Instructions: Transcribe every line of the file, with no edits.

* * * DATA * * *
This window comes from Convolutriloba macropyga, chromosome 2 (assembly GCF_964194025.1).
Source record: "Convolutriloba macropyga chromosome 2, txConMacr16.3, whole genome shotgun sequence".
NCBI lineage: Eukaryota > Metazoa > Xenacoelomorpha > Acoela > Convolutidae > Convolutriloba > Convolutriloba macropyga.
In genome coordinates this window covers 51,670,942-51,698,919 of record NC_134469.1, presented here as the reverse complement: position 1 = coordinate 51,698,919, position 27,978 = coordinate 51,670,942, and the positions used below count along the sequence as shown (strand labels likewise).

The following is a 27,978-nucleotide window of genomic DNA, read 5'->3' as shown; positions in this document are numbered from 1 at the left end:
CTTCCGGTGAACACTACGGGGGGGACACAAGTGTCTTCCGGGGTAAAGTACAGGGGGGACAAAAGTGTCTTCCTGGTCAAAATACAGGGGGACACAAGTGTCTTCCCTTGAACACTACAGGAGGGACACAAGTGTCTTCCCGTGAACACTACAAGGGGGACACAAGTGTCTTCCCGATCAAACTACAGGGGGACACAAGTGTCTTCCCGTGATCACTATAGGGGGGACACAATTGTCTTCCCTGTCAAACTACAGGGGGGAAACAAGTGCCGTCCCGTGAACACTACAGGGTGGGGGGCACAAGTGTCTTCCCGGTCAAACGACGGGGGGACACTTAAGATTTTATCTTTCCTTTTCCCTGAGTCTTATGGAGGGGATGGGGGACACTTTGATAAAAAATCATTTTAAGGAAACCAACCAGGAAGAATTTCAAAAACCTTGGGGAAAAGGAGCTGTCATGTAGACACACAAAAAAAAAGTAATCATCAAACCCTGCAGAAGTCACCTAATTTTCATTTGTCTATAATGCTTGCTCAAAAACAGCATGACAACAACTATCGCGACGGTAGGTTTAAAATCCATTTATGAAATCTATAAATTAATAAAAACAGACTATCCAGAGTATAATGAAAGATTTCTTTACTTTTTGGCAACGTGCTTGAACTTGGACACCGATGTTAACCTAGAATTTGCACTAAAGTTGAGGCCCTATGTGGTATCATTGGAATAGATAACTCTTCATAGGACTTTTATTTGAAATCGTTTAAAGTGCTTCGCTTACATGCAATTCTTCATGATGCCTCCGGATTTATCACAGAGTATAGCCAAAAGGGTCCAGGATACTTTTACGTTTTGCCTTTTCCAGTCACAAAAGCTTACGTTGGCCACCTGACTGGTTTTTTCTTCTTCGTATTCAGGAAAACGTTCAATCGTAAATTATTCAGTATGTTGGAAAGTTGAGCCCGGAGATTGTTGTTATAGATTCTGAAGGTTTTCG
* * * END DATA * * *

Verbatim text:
This window comes from Convolutriloba macropyga, chromosome 2 (assembly GCF_964194025.1).
Source record: "Convolutriloba macropyga chromosome 2, txConMacr16.3, whole genome shotgun sequence".
NCBI lineage: Eukaryota > Metazoa > Xenacoelomorpha > Acoela > Convolutidae > Convolutriloba > Convolutriloba macropyga.
In genome coordinates this window covers 51,670,942-51,698,919 of record NC_134469.1, presented here as the reverse complement: position 1 = coordinate 51,698,919, position 27,978 = coordinate 51,670,942, and the positions used below count along the sequence as shown (strand labels likewise).

The following is a 27,978-nucleotide window of genomic DNA, read 5'->3' as shown; positions in this document are numbered from 1 at the left end:
CTTCCGGTGAACACTACGGGGGGGACACAAGTGTCTTCCGGGGTAAAGTACAGGGGGGACAAAAGTGTCTTCCTGGTCAAAATACAGGGGGACACAAGTGTCTTCCCTTGAACACTACAGGAGGGACACAAGTGTCTTCCCGTGAACACTACAAGGGGGACACAAGTGTCTTCCCGATCAAACTACAGGGGGACACAAGTGTCTTCCCGTGATCACTATAGGGGGGACACAATTGTCTTCCCTGTCAAACTACAGGGGGGAAACAAGTGCCGTCCCGTGAACACTACAGGGTGGGGGGCACAAGTGTCTTCCCGGTCAAACGACGGGGGGACACTTAAGATTTTATCTTTCCTTTTCCCTGAGTCTTATGGAGGGGATGGGGGACACTTTGATAAAAAATCATTTTAAGGAAACCAACCAGGAAGAATTTCAAAAACCTTGGGGAAAAGGAGCTGTCATGTAGACACACAAAAAAAAAGTAATCATCAAACCCTGCAGAAGTCACCTAATTTTCATTTGTCTATAATGCTTGCTCAAAAACAGCATGACAACAACTATCGCGACGGTAGGTTTAAAATCCATTTATGAAATCTATAAATTAATAAAAACAGACTATCCAGAGTATAATGAAAGATTTCTTTACTTTTTGGCAACGTGCTTGAACTTGGACACCGATGTTAACCTAGAATTTGCACTAAAGTTGAGGCCCTATGTGGTATCATTGGAATAGATAACTCTTCATAGGACTTTTATTTGAAATCGTTTAAAGTGCTTCGCTTACATGCAATTCTTCATGATGCCTCCGGATTTATCACAGAGTATAGCCAAAAGGGTCCAGGATACTTTTACGTTTTGCCTTTTCCAGTCACAAAAGCTTACGTTGGCCACCTGACTGGTTTTTTCTTCTTCGTATTCAGGAAAACGTTCAATCGTAAATTATTCAGTATGTTGGAAAGTTGAGCCCGGAGATTGTTGTTATAGATTCTGAAGGTTTTCG